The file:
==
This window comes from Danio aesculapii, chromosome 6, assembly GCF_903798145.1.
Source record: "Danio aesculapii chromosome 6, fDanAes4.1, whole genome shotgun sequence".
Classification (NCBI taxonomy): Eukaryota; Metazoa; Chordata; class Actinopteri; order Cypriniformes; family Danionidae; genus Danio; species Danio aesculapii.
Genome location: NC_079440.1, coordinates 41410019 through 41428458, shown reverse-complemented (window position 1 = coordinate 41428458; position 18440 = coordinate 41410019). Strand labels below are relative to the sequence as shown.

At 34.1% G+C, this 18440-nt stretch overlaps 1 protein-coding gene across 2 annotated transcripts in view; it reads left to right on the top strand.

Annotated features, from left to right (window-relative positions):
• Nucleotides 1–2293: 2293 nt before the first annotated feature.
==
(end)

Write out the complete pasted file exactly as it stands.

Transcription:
This window comes from Danio aesculapii, chromosome 6, assembly GCF_903798145.1.
Source record: "Danio aesculapii chromosome 6, fDanAes4.1, whole genome shotgun sequence".
Classification (NCBI taxonomy): Eukaryota; Metazoa; Chordata; class Actinopteri; order Cypriniformes; family Danionidae; genus Danio; species Danio aesculapii.
Genome location: NC_079440.1, coordinates 41410019 through 41428458, shown reverse-complemented (window position 1 = coordinate 41428458; position 18440 = coordinate 41410019). Strand labels below are relative to the sequence as shown.

At 34.1% G+C, this 18440-nt stretch overlaps 1 protein-coding gene across 2 annotated transcripts in view; it reads left to right on the top strand.

Annotated features, from left to right (window-relative positions):
• Nucleotides 1–2293: 2293 nt before the first annotated feature.